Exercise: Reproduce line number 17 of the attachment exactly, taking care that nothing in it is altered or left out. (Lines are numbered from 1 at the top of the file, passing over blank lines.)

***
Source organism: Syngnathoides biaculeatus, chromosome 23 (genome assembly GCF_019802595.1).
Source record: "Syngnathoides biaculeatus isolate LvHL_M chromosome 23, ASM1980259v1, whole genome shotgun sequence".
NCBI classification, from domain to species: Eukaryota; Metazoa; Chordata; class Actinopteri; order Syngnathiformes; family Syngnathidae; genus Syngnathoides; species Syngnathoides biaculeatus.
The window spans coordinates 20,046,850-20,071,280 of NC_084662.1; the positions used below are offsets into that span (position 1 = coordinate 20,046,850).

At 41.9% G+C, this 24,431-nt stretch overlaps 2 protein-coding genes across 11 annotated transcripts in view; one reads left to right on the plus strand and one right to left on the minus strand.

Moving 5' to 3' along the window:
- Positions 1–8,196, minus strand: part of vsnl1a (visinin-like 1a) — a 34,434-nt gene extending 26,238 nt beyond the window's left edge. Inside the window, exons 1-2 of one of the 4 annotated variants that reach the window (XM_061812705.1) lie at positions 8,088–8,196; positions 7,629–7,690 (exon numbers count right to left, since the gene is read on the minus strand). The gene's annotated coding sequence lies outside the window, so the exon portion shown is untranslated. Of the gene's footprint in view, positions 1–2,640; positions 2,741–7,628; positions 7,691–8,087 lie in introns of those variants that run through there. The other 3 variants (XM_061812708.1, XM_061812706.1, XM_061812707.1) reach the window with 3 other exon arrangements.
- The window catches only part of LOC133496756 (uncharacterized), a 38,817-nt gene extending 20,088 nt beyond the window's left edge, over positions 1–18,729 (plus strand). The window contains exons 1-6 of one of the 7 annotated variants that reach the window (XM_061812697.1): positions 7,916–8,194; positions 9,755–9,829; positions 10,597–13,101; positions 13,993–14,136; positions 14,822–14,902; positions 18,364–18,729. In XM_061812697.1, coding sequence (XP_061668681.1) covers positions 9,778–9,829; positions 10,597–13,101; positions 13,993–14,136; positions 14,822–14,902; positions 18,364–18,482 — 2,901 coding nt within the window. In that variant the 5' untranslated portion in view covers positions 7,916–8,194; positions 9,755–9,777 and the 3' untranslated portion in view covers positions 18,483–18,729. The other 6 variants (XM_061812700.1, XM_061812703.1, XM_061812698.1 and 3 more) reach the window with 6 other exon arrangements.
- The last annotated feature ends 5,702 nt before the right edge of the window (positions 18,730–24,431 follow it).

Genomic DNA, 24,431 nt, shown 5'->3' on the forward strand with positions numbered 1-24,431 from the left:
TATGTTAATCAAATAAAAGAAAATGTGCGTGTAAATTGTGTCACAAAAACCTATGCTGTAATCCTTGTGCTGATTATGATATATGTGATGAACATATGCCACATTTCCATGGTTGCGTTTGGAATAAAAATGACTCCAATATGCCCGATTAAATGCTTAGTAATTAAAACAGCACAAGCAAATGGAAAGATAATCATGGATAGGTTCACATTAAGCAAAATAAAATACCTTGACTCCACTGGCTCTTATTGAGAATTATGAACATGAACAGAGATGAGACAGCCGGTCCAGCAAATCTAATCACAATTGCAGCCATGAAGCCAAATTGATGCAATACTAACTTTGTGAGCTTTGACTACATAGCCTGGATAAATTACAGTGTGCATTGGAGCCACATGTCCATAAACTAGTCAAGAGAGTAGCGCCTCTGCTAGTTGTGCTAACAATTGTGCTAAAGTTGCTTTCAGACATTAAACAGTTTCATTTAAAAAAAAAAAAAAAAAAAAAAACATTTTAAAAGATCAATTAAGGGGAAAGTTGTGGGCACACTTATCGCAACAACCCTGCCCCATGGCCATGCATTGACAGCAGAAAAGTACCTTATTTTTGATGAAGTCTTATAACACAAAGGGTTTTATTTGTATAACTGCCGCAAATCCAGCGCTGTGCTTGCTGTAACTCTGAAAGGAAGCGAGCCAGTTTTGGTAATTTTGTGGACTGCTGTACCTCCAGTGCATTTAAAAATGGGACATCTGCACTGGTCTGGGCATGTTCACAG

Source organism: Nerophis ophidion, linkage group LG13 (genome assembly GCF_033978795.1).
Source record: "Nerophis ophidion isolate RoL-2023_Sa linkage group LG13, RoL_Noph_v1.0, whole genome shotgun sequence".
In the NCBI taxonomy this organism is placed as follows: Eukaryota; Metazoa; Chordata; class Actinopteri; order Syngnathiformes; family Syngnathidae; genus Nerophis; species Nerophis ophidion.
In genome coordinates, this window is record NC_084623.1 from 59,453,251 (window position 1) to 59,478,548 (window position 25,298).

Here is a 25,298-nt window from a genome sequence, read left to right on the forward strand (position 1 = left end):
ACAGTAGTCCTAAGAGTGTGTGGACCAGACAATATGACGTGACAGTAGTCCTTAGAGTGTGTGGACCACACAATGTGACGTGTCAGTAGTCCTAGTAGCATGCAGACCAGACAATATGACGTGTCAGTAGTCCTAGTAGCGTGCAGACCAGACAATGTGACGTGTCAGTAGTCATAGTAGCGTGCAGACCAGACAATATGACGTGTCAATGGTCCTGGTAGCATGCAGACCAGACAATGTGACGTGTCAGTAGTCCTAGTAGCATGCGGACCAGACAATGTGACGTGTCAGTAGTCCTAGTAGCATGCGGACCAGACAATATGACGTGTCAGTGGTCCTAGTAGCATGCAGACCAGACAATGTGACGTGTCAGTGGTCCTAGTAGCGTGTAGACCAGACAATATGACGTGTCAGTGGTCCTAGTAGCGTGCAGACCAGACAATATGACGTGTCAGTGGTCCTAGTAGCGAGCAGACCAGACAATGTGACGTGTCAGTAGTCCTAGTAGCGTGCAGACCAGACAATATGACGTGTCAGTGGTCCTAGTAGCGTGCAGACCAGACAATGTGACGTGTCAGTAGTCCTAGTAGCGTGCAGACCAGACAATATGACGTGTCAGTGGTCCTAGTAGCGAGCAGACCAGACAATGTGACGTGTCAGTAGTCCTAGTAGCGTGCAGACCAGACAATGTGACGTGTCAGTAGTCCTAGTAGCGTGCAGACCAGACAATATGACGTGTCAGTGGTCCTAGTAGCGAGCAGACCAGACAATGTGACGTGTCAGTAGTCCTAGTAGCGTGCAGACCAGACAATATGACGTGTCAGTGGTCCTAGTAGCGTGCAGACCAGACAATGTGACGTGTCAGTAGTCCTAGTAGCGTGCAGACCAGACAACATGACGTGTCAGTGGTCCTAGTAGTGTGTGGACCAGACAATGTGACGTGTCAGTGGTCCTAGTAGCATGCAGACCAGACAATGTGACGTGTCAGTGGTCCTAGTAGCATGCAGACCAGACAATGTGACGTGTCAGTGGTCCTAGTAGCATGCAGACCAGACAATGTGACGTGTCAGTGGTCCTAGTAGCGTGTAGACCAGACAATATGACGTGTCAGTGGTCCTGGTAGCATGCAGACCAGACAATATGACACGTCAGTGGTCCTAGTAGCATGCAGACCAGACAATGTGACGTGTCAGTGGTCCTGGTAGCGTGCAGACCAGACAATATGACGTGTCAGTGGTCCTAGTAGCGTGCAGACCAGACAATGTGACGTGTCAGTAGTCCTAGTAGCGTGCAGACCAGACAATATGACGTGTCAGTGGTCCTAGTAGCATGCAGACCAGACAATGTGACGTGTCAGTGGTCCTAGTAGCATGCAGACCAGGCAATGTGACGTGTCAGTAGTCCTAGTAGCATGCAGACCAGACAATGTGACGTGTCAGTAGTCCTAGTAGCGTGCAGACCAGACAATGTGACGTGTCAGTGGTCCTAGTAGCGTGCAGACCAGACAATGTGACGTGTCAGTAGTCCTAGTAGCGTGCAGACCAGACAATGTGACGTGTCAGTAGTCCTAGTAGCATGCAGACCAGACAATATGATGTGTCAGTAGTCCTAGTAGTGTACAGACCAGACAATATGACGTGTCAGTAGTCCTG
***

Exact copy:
ACAGTAGTCCTAAGAGTGTGTGGACCAGACAATATGACGTGACAGTAGTCCTTAGAGTGTGTGGACCACACAATGTGACGTGTCAGTAGTCCTAGTAGCATGCAGACCAGACAATATGACGTGTCAGTAGTCCTAGTAGCGTGCAGACCAGACAATGTGACGTGTCAGTAGTCATAGTAGCGTGCAGACCAGACAATATGACGTGTCAATGGTCCTGGTAGCATGCAGACCAGACAATGTGACGTGTCAGTAGTCCTAGTAGCATGCGGACCAGACAATGTGACGTGTCAGTAGTCCTAGTAGCATGCGGACCAGACAATATGACGTGTCAGTGGTCCTAGTAGCATGCAGACCAGACAATGTGACGTGTCAGTGGTCCTAGTAGCGTGTAGACCAGACAATATGACGTGTCAGTGGTCCTAGTAGCGTGCAGACCAGACAATATGACGTGTCAGTGGTCCTAGTAGCGAGCAGACCAGACAATGTGACGTGTCAGTAGTCCTAGTAGCGTGCAGACCAGACAATATGACGTGTCAGTGGTCCTAGTAGCGTGCAGACCAGACAATGTGACGTGTCAGTAGTCCTAGTAGCGTGCAGACCAGACAATATGACGTGTCAGTGGTCCTAGTAGCGAGCAGACCAGACAATGTGACGTGTCAGTAGTCCTAGTAGCGTGCAGACCAGACAATGTGACGTGTCAGTAGTCCTAGTAGCGTGCAGACCAGACAATATGACGTGTCAGTGGTCCTAGTAGCGAGCAGACCAGACAATGTGACGTGTCAGTAGTCCTAGTAGCGTGCAGACCAGACAATATGACGTGTCAGTGGTCCTAGTAGCGTGCAGACCAGACAATGTGACGTGTCAGTAGTCCTAGTAGCGTGCAGACCAGACAACATGACGTGTCAGTGGTCCTAGTAGTGTGTGGACCAGACAATGTGACGTGTCAGTGGTCCTAGTAGCATGCAGACCAGACAATGTGACGTGTCAGTGGTCCTAGTAGCATGCAGACCAGACAATGTGACGTGTCAGTGGTCCTAGTAGCATGCAGACCAGACAATGTGACGTGTCAGTGGTCCTAGTAGCGTGTAGACCAGACAATATGACGTGTCAGTGGTCCTGGTAGCATGCAGACCAGACAATATGACACGTCAGTGGTCCTAGTAGCATGCAGACCAGACAATGTGACGTGTCAGTGGTCCTGGTAGCGTGCAGACCAGACAATATGACGTGTCAGTGGTCCTAGTAGCGTGCAGACCAGACAATGTGACGTGTCAGTAGTCCTAGTAGCGTGCAGACCAGACAATATGACGTGTCAGTGGTCCTAGTAGCATGCAGACCAGACAATGTGACGTGTCAGTGGTCCTAGTAGCATGCAGACCAGGCAATGTGACGTGTCAGTAGTCCTAGTAGCATGCAGACCAGACAATGTGACGTGTCAGTAGTCCTAGTAGCGTGCAGACCAGACAATGTGACGTGTCAGTGGTCCTAGTAGCGTGCAGACCAGACAATGTGACGTGTCAGTAGTCCTAGTAGCGTGCAGACCAGACAATGTGACGTGTCAGTAGTCCTAGTAGCATGCAGACCAGACAATATGATGTGTCAGTAGTCCTAGTAGTGTACAGACCAGACAATATGACGTGTCAGTAGTCCTG